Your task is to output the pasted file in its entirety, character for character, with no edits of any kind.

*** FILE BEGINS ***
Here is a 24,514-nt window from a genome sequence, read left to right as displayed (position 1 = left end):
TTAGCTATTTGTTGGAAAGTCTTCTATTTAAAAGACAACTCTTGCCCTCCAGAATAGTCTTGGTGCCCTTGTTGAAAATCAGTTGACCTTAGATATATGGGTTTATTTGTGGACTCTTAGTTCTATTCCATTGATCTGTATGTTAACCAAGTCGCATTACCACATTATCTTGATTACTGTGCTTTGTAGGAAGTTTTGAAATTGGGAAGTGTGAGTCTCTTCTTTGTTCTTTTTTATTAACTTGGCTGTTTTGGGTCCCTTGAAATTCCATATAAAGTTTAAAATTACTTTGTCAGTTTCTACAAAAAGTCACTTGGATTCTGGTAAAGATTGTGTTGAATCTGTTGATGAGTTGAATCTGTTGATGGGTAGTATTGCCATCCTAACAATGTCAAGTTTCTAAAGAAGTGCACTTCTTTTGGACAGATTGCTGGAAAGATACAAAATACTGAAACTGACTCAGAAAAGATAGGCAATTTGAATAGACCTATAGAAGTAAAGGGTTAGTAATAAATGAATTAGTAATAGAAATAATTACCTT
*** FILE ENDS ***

Here is a 24,514-nt window from a genome sequence, read left to right as displayed (position 1 = left end):
TTAGCTATTTGTTGGAAAGTCTTCTATTTAAAAGACAACTCTTGCCCTCCAGAATAGTCTTGGTGCCCTTGTTGAAAATCAGTTGACCTTAGATATATGGGTTTATTTGTGGACTCTTAGTTCTATTCCATTGATCTGTATGTTAACCAAGTCGCATTACCACATTATCTTGATTACTGTGCTTTGTAGGAAGTTTTGAAATTGGGAAGTGTGAGTCTCTTCTTTGTTCTTTTTTATTAACTTGGCTGTTTTGGGTCCCTTGAAATTCCATATAAAGTTTAAAATTACTTTGTCAGTTTCTACAAAAAGTCACTTGGATTCTGGTAAAGATTGTGTTGAATCTGTTGATGAGTTGAATCTGTTGATGGGTAGTATTGCCATCCTAACAATGTCAAGTTTCTAAAGAAGTGCACTTCTTTTGGACAGATTGCTGGAAAGATACAAAATACTGAAACTGACTCAGAAAAGATAGGCAATTTGAATAGACCTATAGAAGTAAAGGGTTAGTAATAAATGAATTAGTAATAGAAATAATTACCTT